Coalition for Transparency and Accountability in Education [COTAE], has called on the Education Ministry to terminate their partnership with Bridge International, over alleged bad labor practice.
According to the National Coordinator, Anderson Miamen, “BIA” has allegedly done more harm than good for Liberia’s Education Sector.
At a news conference on Monday, June 8, 2020, Mr. Miamen claimed that company prioritizes profit over quality and fulfillment of the right to education of all Liberian children have no place in the Liberian Education sector.
He told reporters that anything to the contrary to their recommendation will suggest that the Ministry of Education sanctions poor treatment of Liberians by Bridge and its largely profit-oriented operation in the Country which is at the expense of the struggling education sector of Liberia.
Additionally, the group through its head also called on the Ministry of Education to ensure that its current and future policies and programs meet human rights standards including the recently adopted Abidjan Principles on the Right to Education.
The Abidjan Principles, among other things, requires that the government focuses on strengthening public Education and should a partnership be developed, it must be done without commercial actors and in accordance with the rule of law.
Moreover, Mr. Miamen urged stakeholders in the sector to independently monitor and timely report on respect of the right to education at all private and public schools across the Country, especially those awarded to Bridge International and other public education in Liberia thus undermining the right to education of all citizens.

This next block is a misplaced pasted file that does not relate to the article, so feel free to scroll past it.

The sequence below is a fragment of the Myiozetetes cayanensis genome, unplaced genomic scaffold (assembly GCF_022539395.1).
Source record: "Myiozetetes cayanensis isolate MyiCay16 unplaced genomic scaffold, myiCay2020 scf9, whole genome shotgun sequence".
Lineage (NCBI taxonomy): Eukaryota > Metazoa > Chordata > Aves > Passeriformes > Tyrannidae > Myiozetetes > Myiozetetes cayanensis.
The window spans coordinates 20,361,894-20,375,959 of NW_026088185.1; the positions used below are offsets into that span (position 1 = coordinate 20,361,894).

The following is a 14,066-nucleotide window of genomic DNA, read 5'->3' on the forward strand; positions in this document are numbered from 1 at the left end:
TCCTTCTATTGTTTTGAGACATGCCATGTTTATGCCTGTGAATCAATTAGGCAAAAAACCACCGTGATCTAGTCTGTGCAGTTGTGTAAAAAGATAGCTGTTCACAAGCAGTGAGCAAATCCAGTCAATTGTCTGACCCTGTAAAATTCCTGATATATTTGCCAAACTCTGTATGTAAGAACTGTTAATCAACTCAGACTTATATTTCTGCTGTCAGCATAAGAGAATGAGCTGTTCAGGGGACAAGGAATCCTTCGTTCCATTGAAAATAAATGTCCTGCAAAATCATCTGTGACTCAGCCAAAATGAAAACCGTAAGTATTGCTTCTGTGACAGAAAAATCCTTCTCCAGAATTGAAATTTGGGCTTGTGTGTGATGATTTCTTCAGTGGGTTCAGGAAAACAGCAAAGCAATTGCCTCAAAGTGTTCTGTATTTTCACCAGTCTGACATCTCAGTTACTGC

“We remain committed to supporting holistic and sustainable efforts to improve the Liberian Education system and not one that commercializes public education and create more mess in the sector,” he noted.
It can be recalled that BIA’s involvement has been debated since the outset of its operation in Liberia initially intended to singlehandedly take over all public primary schools in the country; something that generated local, regional and global outcries including Civil Society Groups, Teachers, Parents and the UN Special Rapporteur on the right to education in 2017.
At the same time, an independent evaluation commission by the Government of Liberia further raised concerns by showing that the company’s cost was very high while not delivering results at the level of this cost and that it expelled children and teachers, Anderson pointed out.
Bridge International, is an American company that also operates in Kenya and Uganda, where it has similarly been denounced for its alleged poor labor practices and lack of respect for the rule of law. A situation which led a group of Kenyan citizens to file a complaint to the World Bank’s accountability body; Compliance Advisory Ombudsman in 2018.